Asylum seekers do not want to come to America. Some might, but they all want their own nation of origin to have been worth staying in. Refugees wish they never had to leave their homeland. Nobody desires to abandon and forsake the country of their culture! When my parents (and hundreds of thousands of other refugees of the Vietnam War) escaped to America, they longed for freedom and dignity to determine their lives. If Vietnam was a free country, with human rights respected, nobody would have risked death crossing jungles and oceans to find freedom elsewhere. So the deeper crisis is how to help nations of origin improve their economies, governance, and societies so that their own citizens are glad to stay and build up their nation. Just imagine how bad the reality must be for refugees to flee the only home they’ve known! If we don’t think creatively and effectively here, then we’re not solving any core problems–we’re just putting bandages on a busted Titanic. America cannot physically and realistically take in every Earthling–even if she wanted to–and especially when so much of the rest of the world is gorgeous but tragically doomed because of corruption and poverty. But corruption and poverty are solvable through hard work! Let’s stop overthinking how to bandage the sinking ship, and focus on how to prevent ships from hitting icebergs, and then people will stop desperately resorting to lifeboats because their own ship is in great shape! Long-term solutions typically have long-term results.
America is not safe for anyone. There is a secret system of legalized prejudice and murder in this country responsible for at least 50 million victims since 1973. Anyone serious about welcoming immigrants and refugees must be even more serious about abortion, or else risk being a hypocrite. How can we say we care for those in danger when we allow children to be murdered in hospitals and clinics? How can we fight for children being separated from their mothers when we already allow children to be slaughtered from the womb of their mothers? If we want America to be a land of welcome to every human life, then we must actually welcome every human life. That’s only consistent and to be expected. We can start by diverting federal funding for abortion (millions of bucks) to helping refugees and Americans in need (babies and struggling parents included). If we do not generously love our own children, then how can we… (finish the logical conclusion).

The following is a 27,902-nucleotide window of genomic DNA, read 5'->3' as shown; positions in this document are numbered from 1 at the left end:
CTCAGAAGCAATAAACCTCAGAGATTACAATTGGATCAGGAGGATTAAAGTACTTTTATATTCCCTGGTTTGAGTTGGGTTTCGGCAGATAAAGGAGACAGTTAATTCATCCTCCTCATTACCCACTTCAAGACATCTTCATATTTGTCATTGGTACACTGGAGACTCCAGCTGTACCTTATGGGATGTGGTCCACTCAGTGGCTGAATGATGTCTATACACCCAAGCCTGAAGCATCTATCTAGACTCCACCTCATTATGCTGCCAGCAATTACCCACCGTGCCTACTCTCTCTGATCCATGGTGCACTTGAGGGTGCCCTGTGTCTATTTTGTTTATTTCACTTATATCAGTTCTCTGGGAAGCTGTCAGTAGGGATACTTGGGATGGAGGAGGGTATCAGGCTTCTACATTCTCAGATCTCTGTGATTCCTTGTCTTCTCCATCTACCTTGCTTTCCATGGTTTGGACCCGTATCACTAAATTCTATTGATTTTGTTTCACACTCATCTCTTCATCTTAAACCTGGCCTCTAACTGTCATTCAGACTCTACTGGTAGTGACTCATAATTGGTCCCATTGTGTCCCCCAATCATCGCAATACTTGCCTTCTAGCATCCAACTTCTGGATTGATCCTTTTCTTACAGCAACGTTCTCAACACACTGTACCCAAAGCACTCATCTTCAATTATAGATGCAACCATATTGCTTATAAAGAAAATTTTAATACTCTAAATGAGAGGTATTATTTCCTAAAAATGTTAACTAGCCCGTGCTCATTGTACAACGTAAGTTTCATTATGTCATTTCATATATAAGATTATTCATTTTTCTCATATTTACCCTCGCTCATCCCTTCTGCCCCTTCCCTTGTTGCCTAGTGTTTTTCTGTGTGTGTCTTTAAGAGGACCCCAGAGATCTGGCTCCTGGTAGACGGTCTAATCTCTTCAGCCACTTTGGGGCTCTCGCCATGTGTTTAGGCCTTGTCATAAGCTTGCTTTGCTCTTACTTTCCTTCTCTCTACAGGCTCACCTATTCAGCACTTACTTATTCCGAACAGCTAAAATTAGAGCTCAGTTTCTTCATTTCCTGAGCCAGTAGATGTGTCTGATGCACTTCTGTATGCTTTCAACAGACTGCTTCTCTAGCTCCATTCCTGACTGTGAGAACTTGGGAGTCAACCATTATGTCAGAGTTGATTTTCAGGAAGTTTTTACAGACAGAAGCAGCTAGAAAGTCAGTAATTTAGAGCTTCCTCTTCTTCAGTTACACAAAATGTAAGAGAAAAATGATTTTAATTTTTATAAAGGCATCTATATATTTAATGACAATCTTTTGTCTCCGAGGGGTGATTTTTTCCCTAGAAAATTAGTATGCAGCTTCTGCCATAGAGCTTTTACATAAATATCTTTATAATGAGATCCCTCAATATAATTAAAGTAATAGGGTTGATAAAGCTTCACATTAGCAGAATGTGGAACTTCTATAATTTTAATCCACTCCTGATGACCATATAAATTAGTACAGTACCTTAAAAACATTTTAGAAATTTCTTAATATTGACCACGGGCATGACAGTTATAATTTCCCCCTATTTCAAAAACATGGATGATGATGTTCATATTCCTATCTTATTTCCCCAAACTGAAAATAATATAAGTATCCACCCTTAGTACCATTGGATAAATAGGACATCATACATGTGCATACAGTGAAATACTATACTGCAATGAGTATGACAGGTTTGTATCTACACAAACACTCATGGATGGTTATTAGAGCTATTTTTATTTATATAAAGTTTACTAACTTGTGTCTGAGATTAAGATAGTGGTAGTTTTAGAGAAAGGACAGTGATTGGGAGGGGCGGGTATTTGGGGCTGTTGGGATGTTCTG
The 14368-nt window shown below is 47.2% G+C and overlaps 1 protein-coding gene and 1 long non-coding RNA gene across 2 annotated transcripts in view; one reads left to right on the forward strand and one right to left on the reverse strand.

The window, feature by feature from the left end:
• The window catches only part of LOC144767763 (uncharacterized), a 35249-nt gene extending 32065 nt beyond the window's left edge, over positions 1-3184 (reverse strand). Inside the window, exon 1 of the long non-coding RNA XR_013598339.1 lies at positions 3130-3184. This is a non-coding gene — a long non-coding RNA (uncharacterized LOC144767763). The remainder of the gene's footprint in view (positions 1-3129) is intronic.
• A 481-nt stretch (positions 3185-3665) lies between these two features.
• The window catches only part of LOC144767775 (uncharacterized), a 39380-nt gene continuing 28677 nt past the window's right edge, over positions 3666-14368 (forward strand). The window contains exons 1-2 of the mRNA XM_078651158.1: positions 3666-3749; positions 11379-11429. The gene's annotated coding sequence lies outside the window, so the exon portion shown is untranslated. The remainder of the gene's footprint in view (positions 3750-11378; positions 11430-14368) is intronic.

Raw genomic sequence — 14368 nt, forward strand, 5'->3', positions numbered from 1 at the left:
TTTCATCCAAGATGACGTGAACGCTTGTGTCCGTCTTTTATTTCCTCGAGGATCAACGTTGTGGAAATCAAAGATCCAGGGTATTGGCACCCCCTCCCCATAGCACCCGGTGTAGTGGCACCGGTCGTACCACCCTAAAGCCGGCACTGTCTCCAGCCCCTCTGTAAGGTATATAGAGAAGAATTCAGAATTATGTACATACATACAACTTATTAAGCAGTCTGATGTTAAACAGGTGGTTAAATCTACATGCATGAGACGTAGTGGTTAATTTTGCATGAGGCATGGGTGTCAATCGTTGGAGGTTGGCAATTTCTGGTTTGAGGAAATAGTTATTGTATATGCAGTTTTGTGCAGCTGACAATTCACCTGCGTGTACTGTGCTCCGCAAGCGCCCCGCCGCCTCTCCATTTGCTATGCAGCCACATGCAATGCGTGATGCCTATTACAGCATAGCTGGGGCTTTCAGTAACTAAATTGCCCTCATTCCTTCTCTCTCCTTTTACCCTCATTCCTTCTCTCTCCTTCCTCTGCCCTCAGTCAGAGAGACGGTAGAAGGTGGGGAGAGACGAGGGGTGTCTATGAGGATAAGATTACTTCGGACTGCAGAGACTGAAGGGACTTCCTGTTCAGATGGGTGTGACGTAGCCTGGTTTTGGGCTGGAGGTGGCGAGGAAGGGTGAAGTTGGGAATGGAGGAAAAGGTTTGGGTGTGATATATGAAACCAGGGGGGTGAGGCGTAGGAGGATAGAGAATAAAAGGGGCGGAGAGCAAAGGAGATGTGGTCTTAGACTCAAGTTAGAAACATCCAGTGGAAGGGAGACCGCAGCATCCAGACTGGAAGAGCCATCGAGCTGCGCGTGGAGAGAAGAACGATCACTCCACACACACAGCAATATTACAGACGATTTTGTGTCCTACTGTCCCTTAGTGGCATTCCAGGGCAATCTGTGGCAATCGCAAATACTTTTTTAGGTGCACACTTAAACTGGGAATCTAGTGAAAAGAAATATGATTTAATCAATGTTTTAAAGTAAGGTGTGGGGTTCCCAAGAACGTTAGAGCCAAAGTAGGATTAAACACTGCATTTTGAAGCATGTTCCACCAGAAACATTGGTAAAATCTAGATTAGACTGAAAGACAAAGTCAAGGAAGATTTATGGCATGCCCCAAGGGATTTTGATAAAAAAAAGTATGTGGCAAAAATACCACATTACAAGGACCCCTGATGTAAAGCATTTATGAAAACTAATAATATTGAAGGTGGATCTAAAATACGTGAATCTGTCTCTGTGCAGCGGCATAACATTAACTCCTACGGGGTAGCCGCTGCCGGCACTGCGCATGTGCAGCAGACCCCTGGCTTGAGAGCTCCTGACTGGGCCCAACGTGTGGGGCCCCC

America is not at her best right now. For our nation to be even better, she needs to know Christ and His Church. The only reason why we have a culture and civilization that seeks to care for the suffering and the struggling is because Jesus Christ taught us to (and slowly His teaching became general civil law). So do not think we will solve this situation, nor any situation, without God. We need prayer to replace all the shouting and attacking. If only the most vociferous and outspoken among us and in government and media were just as insistent with their prayer life… if only…
In 1830 France, our Blessed Mother went out of her way to design a medal for us earthlings. That’s right: there’s a medal in our Catholic Christian heritage that originated from Heaven–truly out of this world.
Popularly known as the Miraculous Medal, the Medal of the Immaculate Conception (Nov. 28th feastday) has the reputation of working wonders for those who live or seek a life of faith in Jesus Christ. Basically, the medal is a sign we can wear to remind us who our Mother is, what it means to be her children, and how to follow her Son–our Lord. I myself have worn the same Miraculous Medal for over five years now; I intend to wear it for the rest of my life. I’m sure I will eventually know how this sign of faith has helped me, but for now, let me share how it has truly been miraculous for these two sons who did not know her Son: